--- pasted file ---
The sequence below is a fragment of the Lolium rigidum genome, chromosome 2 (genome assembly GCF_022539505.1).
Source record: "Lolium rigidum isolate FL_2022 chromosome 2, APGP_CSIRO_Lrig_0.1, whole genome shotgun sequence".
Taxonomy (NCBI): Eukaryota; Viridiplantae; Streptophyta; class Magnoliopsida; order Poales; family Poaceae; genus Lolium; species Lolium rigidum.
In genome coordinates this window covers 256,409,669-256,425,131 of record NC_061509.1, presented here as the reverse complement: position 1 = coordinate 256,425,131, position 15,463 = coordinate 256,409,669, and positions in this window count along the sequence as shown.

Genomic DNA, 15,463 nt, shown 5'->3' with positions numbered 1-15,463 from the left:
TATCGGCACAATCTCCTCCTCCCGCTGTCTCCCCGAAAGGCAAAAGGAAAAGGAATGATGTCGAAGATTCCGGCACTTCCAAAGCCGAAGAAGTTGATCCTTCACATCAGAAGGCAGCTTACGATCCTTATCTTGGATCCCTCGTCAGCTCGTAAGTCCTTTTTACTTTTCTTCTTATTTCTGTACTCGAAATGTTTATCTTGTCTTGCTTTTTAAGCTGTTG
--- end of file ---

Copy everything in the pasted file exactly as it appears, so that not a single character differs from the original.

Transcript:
The sequence below is a fragment of the Lolium rigidum genome, chromosome 2 (genome assembly GCF_022539505.1).
Source record: "Lolium rigidum isolate FL_2022 chromosome 2, APGP_CSIRO_Lrig_0.1, whole genome shotgun sequence".
Taxonomy (NCBI): Eukaryota; Viridiplantae; Streptophyta; class Magnoliopsida; order Poales; family Poaceae; genus Lolium; species Lolium rigidum.
In genome coordinates this window covers 256,409,669-256,425,131 of record NC_061509.1, presented here as the reverse complement: position 1 = coordinate 256,425,131, position 15,463 = coordinate 256,409,669, and positions in this window count along the sequence as shown.

Genomic DNA, 15,463 nt, shown 5'->3' with positions numbered 1-15,463 from the left:
TATCGGCACAATCTCCTCCTCCCGCTGTCTCCCCGAAAGGCAAAAGGAAAAGGAATGATGTCGAAGATTCCGGCACTTCCAAAGCCGAAGAAGTTGATCCTTCACATCAGAAGGCAGCTTACGATCCTTATCTTGGATCCCTCGTCAGCTCGTAAGTCCTTTTTACTTTTCTTCTTATTTCTGTACTCGAAATGTTTATCTTGTCTTGCTTTTTAAGCTGTTG